Real science and school science: Endless wonder versus the drive to explore

Year: 2001

Author: Darby, Linda, Hayes, Helen, Kentish, Barry

Type of paper: Abstract refereed

Abstract:
Science may be simply defined as a way of finding out about how the world works. It is often viewed as objective and being built on a step-wise procedural base. The question arises as to whether school science needs to be different to cutting-edge (‘real’) science since the outcomes have different purposes, one requiring scientific breakthroughs, the other being imitative and simple. The divergence between these two realities of science impacts on the development of science curricula in that relevance for students, rather than purely imitating real science, steers science curricula.

This paper reports on an ethnographic case study of a Year 7 Science class, incorporating weekly observations of science lessons, focus group interviews with students and teacher discussions. The focus of the research is on the evolution of students’ perceptions and expectations of science over the course of the year.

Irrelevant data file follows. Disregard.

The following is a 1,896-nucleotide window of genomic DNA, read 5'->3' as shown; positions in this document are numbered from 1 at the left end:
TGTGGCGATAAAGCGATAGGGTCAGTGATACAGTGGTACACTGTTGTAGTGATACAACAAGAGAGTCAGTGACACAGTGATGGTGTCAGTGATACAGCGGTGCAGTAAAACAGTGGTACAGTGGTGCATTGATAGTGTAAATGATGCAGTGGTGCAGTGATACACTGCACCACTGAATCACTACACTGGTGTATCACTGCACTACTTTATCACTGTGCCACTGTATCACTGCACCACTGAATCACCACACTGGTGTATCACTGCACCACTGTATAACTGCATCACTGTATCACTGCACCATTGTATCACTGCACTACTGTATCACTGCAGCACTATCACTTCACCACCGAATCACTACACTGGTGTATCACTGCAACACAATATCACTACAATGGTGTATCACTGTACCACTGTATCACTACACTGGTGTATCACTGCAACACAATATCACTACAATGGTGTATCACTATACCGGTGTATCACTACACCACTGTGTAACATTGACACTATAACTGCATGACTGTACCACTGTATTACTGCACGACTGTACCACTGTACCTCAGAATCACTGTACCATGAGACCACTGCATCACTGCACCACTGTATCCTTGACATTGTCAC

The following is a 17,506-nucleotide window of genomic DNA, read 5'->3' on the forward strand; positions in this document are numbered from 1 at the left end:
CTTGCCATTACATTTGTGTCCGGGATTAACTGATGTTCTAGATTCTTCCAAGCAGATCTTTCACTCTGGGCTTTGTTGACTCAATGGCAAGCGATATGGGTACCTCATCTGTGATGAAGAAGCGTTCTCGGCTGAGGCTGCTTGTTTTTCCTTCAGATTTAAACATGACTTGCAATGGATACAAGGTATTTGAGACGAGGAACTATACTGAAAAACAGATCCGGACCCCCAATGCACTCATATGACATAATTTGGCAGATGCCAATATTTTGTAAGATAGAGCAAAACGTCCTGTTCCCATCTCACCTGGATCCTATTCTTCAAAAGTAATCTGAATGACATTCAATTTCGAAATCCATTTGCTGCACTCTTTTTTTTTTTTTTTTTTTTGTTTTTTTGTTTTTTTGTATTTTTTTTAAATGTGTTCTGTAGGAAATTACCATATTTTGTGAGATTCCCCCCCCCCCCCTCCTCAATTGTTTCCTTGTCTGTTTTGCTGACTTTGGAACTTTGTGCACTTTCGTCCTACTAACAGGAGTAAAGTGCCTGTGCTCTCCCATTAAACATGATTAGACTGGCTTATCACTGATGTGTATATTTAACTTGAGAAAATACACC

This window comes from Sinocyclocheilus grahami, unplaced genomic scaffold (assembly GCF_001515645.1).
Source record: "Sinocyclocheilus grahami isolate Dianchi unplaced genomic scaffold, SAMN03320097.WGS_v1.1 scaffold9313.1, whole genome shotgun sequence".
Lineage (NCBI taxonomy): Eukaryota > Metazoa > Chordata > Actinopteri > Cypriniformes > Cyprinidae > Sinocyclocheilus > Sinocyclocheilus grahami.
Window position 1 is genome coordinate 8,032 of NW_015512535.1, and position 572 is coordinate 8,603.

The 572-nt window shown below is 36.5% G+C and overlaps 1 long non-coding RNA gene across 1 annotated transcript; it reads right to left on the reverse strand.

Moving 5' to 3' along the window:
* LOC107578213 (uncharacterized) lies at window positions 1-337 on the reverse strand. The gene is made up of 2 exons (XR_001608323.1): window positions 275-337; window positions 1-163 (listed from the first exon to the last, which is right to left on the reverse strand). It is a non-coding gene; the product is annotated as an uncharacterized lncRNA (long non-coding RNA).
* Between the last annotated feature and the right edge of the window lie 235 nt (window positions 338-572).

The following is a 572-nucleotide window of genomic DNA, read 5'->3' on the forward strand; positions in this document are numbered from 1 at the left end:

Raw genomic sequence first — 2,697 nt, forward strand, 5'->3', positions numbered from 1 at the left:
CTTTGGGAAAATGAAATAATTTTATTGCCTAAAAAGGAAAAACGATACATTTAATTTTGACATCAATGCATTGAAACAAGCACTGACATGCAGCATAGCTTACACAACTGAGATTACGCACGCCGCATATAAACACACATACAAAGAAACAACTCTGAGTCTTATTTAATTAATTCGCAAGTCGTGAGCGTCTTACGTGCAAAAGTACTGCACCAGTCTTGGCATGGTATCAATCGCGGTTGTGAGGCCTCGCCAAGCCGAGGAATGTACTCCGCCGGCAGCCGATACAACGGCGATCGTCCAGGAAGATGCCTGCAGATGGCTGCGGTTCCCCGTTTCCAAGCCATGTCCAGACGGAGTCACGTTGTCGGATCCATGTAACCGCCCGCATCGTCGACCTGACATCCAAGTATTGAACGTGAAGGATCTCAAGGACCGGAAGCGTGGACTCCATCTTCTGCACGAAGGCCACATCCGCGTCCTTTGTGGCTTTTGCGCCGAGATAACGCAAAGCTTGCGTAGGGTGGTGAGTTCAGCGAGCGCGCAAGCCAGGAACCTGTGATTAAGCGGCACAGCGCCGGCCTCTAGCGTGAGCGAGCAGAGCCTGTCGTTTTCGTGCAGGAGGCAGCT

A reconstruction of the first science lesson using student interview responses embodies two main themes that have arisen from the research.

The first relates to students’ perceptions and expectations of school science compared to ‘real’ science. Five characteristics have been drawn out from the data describing the differences between real and school science. Also, characterisation of the culture of school science explores what students mean by the term ‘doing science’.

The second theme relates to the values attached to the terms ‘fun’ and ‘interesting’, and the implications they have for learning science. These are value-laden adjectives often used by students and teachers to describe aspects of school science. The distinction between fun and interesting appears to encapsulate whether a response is a reflexive reaction to an experience that is non-threatening and emancipatory (fun), or whether curiosity has been aroused, which prompts students to ask questions, thereby initiating the learning process (interesting). It may be that students that are interested in searching for answers in science exhibit a ‘drive to explore’ the natural world, whereas, students who show no indication of wanting to find out but are still responsive, especially to the fun elements of the classroom, perhaps remain fascinated in a state of ‘endless wonder’.

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